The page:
1/13/2021: Market Update by Jack Ablin, Chief Investment Officer at Cresset
After bottoming out last August at an historical low of 0.5 per cent, the 10-year Treasury yield inched higher, closing the year at a post-pandemic high of 0.91 per cent. The results of last week’s Georgia election, which gave Democrats control of Congress, pushed the benchmark rate above 1 per cent for the first time since March. Financial markets have feasted on a steady diet of continually lower interest rates. What would happen if rates were to reverse course?
The benchmark 10-year Treasury yield is the basis upon which stocks and bonds are priced, including borrowing rates for corporations, municipalities and household mortgages. The correlation between the 10-year Treasury and A-rated corporate bond yields has been nearly perfect over the last 20 years. Historically low interest rates are also the reason why market price-earnings (P/E) ratios are trading at all-time highs. Earnings yield, the reciprocal of the P/E ratio, has traditionally closely tracked the BBB bond yield, even though that relationship changed somewhat when the Federal Reserve embarked on quantitative easing in 2009, its emergency yield curve management program.
Given their cozy correlation, higher 10-year Treasury rates would likely push the stock market’s earnings yield higher, thus compressing equity market P/E ratios. All other things being equal, a 1 per cent rise in 10-year rates would push the S&P earnings yield from 4.3 per cent to 5.3 per cent and compress the market’s P/E ratio of 23x to 19x. Without an offsetting increase in earnings, that would imply an 18 per cent market decline. The good news is the S&P’s earnings yield is currently 2.1 per cent higher than the BBB bond yield, leaving a valuation cushion so the market could likely withstand a 1.5 percentage point rise without substantial valuation deterioration.
Near-term dynamics suggest rates should be higher. Even though we’re coming off the largest annual economic decline since the Great Depression, several forces point to higher growth ahead. The recent Georgia election solidified Democrat control of Congress and increased the likelihood of additional relief. We estimate hundreds of billions of additional fiscal spending will be unleashed to support the economy. Meanwhile, Americans stashed away more than $1 trillion of additional savings last year. Pent-up demand for services, travel and live entertainment, combined with that stockpile of cash, will add up to record spending in H2/21. Market participants agree. Cresset’s copper/gold model is pointing to a 2 per cent 10-year Treasury yield, nearly one percentage point higher than where it stands today. Purchasing manager activity, reflecting both the goods-producing and service sectors in the US, confirms that trend.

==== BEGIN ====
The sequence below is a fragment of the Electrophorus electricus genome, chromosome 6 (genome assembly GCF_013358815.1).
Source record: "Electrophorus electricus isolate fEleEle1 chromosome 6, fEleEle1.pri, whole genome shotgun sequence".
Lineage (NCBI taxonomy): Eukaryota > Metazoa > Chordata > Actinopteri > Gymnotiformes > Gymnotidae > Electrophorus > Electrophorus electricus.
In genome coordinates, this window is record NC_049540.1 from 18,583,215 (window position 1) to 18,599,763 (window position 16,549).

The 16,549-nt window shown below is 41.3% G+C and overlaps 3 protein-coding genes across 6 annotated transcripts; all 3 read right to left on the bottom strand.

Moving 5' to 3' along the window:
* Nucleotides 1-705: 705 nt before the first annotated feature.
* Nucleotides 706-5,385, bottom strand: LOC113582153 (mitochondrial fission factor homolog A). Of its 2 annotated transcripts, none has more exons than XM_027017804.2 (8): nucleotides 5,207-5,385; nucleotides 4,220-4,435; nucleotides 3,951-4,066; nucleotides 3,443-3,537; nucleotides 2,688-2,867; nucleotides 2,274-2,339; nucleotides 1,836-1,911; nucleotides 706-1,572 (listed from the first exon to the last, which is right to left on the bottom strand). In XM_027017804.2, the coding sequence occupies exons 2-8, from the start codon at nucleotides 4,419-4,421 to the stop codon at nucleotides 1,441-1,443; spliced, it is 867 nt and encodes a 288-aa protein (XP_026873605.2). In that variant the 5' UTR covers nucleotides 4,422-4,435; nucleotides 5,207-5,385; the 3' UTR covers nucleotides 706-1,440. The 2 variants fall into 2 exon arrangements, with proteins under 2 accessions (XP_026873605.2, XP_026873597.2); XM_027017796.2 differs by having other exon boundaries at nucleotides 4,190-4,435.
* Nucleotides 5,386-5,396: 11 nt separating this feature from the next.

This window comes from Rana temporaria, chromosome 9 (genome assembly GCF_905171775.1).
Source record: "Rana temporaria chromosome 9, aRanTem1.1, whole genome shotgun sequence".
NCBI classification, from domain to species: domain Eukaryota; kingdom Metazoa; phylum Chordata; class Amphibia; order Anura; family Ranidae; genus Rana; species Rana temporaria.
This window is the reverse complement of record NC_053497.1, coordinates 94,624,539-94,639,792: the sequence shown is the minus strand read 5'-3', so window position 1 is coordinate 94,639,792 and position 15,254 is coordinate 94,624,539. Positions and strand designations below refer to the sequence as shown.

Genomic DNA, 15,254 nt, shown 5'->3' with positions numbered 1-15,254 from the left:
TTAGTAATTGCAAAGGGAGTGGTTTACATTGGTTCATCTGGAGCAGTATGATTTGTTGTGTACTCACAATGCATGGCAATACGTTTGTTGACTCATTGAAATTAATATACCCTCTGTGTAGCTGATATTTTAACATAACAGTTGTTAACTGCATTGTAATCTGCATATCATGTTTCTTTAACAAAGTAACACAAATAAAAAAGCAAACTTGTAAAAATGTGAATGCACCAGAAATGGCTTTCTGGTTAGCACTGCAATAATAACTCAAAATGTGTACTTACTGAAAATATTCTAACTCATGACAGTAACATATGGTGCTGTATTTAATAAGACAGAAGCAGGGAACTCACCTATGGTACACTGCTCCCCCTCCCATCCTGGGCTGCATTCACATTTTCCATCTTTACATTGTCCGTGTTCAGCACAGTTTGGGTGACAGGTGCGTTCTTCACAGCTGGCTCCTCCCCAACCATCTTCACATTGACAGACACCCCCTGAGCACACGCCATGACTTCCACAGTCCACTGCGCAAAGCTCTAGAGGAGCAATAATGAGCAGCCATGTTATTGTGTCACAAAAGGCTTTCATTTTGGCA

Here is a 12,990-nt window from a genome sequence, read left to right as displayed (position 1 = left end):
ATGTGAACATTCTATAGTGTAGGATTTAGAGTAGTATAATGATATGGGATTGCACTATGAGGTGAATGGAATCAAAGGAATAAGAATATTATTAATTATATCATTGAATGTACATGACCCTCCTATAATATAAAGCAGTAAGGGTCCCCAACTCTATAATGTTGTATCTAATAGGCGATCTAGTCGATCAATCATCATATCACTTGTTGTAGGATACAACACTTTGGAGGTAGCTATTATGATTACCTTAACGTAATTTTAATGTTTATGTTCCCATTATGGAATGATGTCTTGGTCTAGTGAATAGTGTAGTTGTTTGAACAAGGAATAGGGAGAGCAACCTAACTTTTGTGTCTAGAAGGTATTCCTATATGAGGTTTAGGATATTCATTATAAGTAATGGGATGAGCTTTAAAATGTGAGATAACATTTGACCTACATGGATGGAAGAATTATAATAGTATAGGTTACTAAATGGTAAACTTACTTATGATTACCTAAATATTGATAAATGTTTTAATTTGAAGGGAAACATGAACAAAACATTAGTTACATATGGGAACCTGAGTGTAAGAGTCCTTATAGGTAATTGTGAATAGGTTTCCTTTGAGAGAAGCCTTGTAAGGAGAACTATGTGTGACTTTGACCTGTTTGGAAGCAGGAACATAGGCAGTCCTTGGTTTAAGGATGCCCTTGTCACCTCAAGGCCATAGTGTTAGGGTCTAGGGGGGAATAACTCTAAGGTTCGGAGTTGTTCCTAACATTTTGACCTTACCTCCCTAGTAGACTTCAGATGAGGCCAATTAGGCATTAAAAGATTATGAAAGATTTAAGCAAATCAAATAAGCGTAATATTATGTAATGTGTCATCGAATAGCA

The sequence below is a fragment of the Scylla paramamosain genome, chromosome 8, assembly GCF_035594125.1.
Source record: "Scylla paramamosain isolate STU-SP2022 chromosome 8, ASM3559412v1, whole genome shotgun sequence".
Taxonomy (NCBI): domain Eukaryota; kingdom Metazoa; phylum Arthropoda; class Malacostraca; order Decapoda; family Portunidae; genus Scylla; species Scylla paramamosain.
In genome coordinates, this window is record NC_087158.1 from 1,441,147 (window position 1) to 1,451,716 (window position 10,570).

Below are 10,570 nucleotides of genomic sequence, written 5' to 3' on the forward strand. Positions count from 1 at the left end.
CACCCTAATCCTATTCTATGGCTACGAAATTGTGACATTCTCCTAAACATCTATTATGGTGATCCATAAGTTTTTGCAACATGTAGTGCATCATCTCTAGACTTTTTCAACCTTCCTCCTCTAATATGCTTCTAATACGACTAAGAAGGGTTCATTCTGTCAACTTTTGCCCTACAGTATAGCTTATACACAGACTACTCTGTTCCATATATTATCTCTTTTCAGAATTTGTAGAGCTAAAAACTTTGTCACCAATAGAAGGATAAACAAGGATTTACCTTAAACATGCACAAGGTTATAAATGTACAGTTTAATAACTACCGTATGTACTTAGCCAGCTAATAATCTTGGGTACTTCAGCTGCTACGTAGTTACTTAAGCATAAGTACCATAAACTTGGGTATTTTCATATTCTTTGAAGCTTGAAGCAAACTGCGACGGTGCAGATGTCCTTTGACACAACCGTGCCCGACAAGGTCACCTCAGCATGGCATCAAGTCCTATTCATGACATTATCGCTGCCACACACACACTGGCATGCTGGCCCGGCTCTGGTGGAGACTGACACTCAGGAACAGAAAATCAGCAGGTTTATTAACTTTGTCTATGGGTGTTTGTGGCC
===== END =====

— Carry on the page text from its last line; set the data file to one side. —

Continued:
Longer term, however, secular forces will likely keep rates low. Historically, the 10-year Treasury yield reflected economic conditions, most notably nominal GDP (real economic growth plus inflation). It was that yield that protected Treasury buyers’ purchasing power with an added benefit of growth. Nominal GDP growth has slowed over the last 40 years, dragging rates down with it.
Aging populations in the developed world further explain slowing growth and lower rates, since retirees tend to save more and spend less than their younger cohorts. Nearly 17 per cent of the US population is over the age of 65 – up from 13 per cent a decade ago. Germany’s senior set accounts for nearly one quarter of its population. Birth rates in the developed world, at 1.6 children per woman, are about half of what they were in the 1960s. As a result, labor force growth rates, a key contributor to potential GDP, are falling as well. While productivity gains can contribute to higher potential growth rates, they haven’t been strong enough to offset labor force growth shortfalls.
Though near-term imbalances, including central bank interference, have contributed to interest rates being too low for economic conditions, longer-term trends suggest rates will remain at historically low levels. That implies that seemingly high equity market valuations may be justified over the longer term.
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